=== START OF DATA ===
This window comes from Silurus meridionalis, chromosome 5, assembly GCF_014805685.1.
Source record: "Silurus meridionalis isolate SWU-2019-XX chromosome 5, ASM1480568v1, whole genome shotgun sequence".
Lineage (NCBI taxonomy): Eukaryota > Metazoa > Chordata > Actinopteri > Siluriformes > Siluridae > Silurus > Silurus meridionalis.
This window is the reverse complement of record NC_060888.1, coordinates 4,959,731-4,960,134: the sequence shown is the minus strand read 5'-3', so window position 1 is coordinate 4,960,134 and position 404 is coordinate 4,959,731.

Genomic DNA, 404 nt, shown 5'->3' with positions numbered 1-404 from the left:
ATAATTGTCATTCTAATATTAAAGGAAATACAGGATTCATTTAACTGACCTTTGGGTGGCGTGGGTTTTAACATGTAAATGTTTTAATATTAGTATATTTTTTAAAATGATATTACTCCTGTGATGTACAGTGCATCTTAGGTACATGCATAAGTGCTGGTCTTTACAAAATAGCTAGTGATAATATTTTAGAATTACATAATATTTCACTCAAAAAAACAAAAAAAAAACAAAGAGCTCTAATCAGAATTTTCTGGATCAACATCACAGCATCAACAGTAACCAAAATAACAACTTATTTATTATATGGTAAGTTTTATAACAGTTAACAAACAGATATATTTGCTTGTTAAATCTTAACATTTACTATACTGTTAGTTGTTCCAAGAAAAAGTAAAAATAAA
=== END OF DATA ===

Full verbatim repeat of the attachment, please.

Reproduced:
This window comes from Silurus meridionalis, chromosome 5, assembly GCF_014805685.1.
Source record: "Silurus meridionalis isolate SWU-2019-XX chromosome 5, ASM1480568v1, whole genome shotgun sequence".
Lineage (NCBI taxonomy): Eukaryota > Metazoa > Chordata > Actinopteri > Siluriformes > Siluridae > Silurus > Silurus meridionalis.
This window is the reverse complement of record NC_060888.1, coordinates 4,959,731-4,960,134: the sequence shown is the minus strand read 5'-3', so window position 1 is coordinate 4,960,134 and position 404 is coordinate 4,959,731.

Genomic DNA, 404 nt, shown 5'->3' with positions numbered 1-404 from the left:
ATAATTGTCATTCTAATATTAAAGGAAATACAGGATTCATTTAACTGACCTTTGGGTGGCGTGGGTTTTAACATGTAAATGTTTTAATATTAGTATATTTTTTAAAATGATATTACTCCTGTGATGTACAGTGCATCTTAGGTACATGCATAAGTGCTGGTCTTTACAAAATAGCTAGTGATAATATTTTAGAATTACATAATATTTCACTCAAAAAAACAAAAAAAAAACAAAGAGCTCTAATCAGAATTTTCTGGATCAACATCACAGCATCAACAGTAACCAAAATAACAACTTATTTATTATATGGTAAGTTTTATAACAGTTAACAAACAGATATATTTGCTTGTTAAATCTTAACATTTACTATACTGTTAGTTGTTCCAAGAAAAAGTAAAAATAAA